Relationship skills help avoid child custody stress
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Relationship skills help avoid child custody stress

| Jun 25, 2021 | Uncategorized

Many New Jersey households include family members who don’t get along. In fact, some spouses or parents and older children, or even siblings, can develop contentious relationships, which has a negative impact on the rest of the family. This is especially true in a divorce where spouses disagree on child custody issues. There are several helpful relationship tips that can come in handy when tensions arise during proceedings.  

Interact on neutral ground as much as possible 

Certain words, locations or other issues might trigger unrest between spouses who are preparing for child custody proceedings. Perhaps a certain location was the scene of a terrible argument during marriage or one spouse has a habit of criticizing the other’s parenting skills. As parents navigate the process to finalize a custody agreement (and even beyond that), they can avoid contention by choosing to meet on neutral ground whenever they must discuss a child-related issue.  

Try to understand the other person’s perspective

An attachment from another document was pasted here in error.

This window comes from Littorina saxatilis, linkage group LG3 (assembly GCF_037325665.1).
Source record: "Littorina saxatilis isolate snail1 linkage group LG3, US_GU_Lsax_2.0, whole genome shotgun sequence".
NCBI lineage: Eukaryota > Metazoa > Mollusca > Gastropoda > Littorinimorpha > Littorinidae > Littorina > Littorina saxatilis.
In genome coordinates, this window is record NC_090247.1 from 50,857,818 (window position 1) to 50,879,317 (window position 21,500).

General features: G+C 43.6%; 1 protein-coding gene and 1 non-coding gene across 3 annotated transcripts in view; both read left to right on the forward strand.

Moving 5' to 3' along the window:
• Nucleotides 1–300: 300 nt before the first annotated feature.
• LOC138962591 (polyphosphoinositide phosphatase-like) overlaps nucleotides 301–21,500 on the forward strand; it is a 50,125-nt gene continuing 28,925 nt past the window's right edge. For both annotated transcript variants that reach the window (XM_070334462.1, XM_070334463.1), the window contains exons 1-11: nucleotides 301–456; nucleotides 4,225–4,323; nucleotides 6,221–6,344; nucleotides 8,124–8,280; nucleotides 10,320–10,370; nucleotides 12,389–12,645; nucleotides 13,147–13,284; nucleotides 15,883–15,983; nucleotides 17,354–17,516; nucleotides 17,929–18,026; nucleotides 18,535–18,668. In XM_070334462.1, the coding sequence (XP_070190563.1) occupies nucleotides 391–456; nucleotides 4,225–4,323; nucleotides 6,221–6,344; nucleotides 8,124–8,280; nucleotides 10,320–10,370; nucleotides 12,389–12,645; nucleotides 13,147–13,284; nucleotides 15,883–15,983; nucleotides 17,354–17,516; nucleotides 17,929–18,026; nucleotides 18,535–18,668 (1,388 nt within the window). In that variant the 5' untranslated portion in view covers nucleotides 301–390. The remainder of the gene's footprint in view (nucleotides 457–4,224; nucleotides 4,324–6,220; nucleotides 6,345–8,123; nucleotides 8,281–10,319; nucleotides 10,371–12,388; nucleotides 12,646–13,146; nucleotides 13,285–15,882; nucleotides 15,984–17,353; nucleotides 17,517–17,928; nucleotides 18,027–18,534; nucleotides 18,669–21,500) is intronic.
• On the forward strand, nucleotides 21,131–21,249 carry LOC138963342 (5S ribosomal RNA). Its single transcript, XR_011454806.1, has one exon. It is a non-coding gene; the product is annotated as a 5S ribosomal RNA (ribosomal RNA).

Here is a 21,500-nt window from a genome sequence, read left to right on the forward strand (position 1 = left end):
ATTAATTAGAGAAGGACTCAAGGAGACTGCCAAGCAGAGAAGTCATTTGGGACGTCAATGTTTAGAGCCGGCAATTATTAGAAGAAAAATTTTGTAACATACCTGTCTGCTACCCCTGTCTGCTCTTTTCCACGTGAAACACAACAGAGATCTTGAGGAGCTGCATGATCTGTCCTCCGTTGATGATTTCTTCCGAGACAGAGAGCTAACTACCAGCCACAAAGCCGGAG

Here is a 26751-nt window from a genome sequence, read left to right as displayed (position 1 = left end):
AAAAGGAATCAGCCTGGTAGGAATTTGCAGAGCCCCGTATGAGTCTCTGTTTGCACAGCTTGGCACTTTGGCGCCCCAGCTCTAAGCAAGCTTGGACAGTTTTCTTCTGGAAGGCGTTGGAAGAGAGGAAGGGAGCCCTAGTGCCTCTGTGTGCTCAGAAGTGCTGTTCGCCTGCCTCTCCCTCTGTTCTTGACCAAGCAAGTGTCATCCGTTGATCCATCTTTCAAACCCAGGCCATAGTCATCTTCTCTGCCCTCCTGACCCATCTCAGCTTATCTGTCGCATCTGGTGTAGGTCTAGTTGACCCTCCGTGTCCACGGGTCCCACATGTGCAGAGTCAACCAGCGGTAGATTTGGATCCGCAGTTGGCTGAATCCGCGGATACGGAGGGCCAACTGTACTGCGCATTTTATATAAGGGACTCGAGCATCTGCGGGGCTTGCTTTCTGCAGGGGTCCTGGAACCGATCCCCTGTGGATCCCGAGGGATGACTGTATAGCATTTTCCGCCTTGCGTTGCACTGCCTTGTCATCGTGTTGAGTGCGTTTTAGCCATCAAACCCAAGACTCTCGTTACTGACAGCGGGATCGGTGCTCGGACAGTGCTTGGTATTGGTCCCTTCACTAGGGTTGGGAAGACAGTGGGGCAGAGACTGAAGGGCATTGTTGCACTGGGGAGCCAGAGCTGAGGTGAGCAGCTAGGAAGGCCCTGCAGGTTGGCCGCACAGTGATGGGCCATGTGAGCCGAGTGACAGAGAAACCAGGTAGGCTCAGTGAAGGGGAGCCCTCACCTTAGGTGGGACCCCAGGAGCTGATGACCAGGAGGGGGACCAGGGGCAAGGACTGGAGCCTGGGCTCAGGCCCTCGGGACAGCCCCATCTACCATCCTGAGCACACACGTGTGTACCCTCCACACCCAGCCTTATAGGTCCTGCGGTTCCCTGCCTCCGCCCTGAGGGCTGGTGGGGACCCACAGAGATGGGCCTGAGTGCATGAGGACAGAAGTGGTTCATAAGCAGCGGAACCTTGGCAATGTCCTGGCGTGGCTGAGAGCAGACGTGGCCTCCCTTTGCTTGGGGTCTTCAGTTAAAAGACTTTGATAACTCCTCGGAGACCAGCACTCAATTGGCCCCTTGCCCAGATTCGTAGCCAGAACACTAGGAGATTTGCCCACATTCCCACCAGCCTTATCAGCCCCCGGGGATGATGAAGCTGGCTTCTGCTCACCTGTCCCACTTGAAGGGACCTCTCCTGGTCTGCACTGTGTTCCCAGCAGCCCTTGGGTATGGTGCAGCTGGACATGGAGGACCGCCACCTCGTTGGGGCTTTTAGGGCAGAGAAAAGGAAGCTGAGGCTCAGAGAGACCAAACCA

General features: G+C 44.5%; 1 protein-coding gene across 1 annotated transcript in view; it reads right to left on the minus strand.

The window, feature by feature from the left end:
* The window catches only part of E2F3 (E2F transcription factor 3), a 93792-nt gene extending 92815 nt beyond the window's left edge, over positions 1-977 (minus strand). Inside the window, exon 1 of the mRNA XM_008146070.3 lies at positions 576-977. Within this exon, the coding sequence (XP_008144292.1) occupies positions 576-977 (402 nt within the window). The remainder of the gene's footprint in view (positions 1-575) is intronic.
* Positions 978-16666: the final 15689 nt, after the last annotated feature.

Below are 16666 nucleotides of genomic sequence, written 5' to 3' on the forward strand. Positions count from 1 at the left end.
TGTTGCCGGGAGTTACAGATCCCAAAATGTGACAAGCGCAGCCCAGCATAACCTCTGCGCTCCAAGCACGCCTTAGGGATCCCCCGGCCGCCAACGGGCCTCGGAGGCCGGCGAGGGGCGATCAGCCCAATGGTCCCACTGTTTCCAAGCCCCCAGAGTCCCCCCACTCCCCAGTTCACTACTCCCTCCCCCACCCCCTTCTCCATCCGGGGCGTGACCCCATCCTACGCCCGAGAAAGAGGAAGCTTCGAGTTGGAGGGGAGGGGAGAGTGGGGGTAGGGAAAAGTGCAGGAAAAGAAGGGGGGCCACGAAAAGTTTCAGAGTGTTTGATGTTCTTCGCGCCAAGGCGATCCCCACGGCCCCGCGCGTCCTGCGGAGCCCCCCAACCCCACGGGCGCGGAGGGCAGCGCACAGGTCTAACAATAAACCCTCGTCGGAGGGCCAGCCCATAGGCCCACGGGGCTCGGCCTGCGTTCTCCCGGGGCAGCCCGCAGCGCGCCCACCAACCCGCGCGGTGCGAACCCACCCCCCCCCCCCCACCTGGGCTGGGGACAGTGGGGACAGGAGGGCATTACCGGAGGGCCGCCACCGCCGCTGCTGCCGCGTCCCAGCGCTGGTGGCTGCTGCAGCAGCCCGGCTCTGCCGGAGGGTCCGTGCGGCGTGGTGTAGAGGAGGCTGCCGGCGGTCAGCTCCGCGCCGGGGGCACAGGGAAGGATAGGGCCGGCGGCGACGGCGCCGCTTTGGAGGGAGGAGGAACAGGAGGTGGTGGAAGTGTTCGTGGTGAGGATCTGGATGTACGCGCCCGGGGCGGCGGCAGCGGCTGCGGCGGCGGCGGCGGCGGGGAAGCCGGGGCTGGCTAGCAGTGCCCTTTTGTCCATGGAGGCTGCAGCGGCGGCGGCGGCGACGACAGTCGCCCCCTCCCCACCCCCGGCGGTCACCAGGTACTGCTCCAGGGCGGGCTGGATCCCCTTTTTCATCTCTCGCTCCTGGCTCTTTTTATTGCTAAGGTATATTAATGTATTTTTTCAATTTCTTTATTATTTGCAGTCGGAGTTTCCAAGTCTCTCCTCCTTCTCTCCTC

Lingering frustration, anger or sadness over past marital problems can sometimes impede parents’ ability to peacefully negotiate child custody issues. In such cases, it is helpful to try to have empathy for the other person’s feelings and opinions. While a pair of parents may no longer wish to be married, it is helpful for everyone involved if each parent tries to show empathy to the other out of respect for his or her role in the children’s lives.  

Always be intentional and well-prepared for discussions 

There may be less likelihood for a confrontation if a concerned parent has formulated a list of goals for each child custody discussion. Being intentional and well-prepared leaves less room for confusion or for one parent to provoke the other into an argument. It is not uncommon for parents to disagree about family-related issues in a divorce; however, a parent need not feel like he or she has to go it alone if a particularly problematic issue arises. If the problem is a legal matter, a concerned New Jersey parent can seek support from an experienced family law attorney.